The wear of the bits on a continuous mining machine is a problem that affects mine operators around the world. The fundamental problem (wear) still causes increase in the downtime of the equipment. One aspect, which has been surprisingly overlooked, is the heat developed on the bits during cutting that causes the wear of the bit. Numerical models of the Automated Rock and Coal Cutting Simulator (ARCCS) were developed using the ABAQUS. Two bit designs K-1M and K-2M were analyzed numerically and it was found that the effect of heat developed on the bit not only depends on the friction but also on the bit geometry. Forces developed during the rotary cutting showed that the sharper and the longer bit tips are more effective compared the regular conical bit tips.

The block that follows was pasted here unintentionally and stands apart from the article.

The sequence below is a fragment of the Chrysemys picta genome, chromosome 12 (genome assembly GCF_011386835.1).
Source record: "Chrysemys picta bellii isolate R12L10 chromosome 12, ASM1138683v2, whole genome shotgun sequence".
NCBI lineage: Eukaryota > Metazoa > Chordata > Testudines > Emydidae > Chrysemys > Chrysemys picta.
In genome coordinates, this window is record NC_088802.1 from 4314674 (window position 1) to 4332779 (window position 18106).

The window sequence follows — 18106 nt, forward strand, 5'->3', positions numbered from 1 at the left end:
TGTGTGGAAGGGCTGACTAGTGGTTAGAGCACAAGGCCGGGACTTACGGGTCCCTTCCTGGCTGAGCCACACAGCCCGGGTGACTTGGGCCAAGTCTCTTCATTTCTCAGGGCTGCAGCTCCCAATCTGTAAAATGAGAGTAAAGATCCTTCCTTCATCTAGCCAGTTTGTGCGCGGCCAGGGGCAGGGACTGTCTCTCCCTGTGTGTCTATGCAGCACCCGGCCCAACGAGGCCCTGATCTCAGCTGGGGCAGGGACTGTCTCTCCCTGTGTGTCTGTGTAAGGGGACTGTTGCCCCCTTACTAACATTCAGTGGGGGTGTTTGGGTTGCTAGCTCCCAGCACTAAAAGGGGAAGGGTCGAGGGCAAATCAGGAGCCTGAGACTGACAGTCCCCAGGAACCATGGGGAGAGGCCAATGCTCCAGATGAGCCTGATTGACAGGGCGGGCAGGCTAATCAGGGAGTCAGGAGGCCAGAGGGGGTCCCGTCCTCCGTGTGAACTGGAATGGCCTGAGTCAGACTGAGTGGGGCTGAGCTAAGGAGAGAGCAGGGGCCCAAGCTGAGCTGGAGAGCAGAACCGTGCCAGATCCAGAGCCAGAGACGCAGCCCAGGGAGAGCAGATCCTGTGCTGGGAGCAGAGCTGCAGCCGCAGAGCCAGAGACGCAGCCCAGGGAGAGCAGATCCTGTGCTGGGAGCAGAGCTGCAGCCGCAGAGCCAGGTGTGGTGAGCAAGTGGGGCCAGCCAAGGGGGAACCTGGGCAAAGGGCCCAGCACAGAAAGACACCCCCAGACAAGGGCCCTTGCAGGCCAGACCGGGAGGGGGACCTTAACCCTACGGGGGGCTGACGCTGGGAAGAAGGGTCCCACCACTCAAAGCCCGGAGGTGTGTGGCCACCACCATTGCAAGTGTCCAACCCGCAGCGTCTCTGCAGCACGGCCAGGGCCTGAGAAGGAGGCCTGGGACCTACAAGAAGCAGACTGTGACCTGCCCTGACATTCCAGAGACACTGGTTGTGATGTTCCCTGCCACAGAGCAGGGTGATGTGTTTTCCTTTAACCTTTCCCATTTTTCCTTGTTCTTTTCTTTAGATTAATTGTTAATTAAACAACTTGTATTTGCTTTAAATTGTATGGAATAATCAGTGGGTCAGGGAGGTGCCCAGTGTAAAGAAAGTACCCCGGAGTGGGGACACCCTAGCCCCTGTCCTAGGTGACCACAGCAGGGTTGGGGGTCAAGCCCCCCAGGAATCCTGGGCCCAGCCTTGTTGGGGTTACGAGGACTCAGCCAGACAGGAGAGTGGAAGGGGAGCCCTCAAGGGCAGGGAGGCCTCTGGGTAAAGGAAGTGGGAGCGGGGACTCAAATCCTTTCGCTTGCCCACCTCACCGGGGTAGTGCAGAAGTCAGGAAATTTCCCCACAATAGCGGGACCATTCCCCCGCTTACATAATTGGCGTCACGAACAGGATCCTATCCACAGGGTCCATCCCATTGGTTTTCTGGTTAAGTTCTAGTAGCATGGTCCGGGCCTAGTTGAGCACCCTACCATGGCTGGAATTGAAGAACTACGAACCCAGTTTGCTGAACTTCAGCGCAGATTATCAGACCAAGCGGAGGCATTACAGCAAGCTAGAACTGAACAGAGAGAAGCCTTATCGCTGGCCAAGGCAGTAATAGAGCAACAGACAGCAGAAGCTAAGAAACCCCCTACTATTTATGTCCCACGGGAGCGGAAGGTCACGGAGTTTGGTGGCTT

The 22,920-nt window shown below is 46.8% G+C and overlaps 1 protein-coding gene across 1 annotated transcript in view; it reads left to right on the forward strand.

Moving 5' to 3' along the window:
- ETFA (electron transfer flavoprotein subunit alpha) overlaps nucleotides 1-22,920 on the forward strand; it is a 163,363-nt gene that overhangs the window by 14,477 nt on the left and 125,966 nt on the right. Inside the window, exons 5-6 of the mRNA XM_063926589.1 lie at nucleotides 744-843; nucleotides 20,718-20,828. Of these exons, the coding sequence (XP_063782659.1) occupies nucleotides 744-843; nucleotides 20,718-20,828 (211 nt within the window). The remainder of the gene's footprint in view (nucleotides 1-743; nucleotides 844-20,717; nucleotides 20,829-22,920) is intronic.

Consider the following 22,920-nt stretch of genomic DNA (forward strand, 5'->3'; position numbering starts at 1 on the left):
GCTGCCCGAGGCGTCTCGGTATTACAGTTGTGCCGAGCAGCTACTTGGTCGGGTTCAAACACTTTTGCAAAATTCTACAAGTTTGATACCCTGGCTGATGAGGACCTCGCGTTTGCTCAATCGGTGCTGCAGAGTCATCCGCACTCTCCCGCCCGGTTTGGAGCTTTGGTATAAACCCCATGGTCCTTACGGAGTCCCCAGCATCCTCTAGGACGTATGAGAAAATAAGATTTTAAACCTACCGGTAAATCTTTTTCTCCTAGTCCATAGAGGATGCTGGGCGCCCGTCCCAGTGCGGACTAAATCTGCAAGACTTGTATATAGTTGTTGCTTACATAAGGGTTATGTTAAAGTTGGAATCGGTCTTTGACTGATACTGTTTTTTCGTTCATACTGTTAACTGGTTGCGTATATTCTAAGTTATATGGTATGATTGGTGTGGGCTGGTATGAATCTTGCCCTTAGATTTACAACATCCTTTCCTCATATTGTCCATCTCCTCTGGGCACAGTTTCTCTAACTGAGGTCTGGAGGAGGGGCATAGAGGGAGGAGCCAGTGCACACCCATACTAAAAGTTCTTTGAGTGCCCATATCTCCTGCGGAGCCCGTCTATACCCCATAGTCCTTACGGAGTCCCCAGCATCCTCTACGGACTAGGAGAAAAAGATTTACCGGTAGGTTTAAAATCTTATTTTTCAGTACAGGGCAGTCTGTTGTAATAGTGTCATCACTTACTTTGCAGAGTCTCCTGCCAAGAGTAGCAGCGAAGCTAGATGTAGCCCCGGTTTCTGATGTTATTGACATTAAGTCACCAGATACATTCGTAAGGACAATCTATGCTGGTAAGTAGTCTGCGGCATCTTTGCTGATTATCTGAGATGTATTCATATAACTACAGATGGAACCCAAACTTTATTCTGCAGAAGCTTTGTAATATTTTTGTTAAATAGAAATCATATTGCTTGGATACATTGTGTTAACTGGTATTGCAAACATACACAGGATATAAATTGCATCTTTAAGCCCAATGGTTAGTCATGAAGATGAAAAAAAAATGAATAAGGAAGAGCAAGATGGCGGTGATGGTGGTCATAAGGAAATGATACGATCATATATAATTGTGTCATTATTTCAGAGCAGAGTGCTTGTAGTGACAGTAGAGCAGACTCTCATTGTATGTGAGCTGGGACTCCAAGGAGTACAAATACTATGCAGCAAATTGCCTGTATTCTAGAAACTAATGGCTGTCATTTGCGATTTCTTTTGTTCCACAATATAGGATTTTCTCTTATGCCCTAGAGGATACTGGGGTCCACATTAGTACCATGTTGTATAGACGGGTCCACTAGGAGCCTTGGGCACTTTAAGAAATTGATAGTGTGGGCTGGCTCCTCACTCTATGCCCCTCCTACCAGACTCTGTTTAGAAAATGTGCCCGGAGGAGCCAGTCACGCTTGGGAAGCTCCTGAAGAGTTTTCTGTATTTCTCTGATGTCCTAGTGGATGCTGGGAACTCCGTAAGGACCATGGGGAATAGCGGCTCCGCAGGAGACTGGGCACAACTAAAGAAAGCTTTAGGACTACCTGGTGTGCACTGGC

1 Introduction
1.1 Background

Longwall and room-and-pillar methods of mining are the most popular method of extraction of the coal in the United States. These methods use versatile continuous mining machines such as the continuous miners and the shearers for the development and the production from the mine. Bits mounted on the continuous miner and shearer drums are the primary elements that are responsible for coal extraction. Additionally, both the continuous miner and the shearer are affected severely due to wear of bits.

Prominently the worn bits will result in:

  1. The downtime of the continuous miner.

  2. An inefficient cutting of coal.

  3. An increase in dust near the work area.

  4. Frictional spark and ignition of gas.

  5. An overall economy of the operator.

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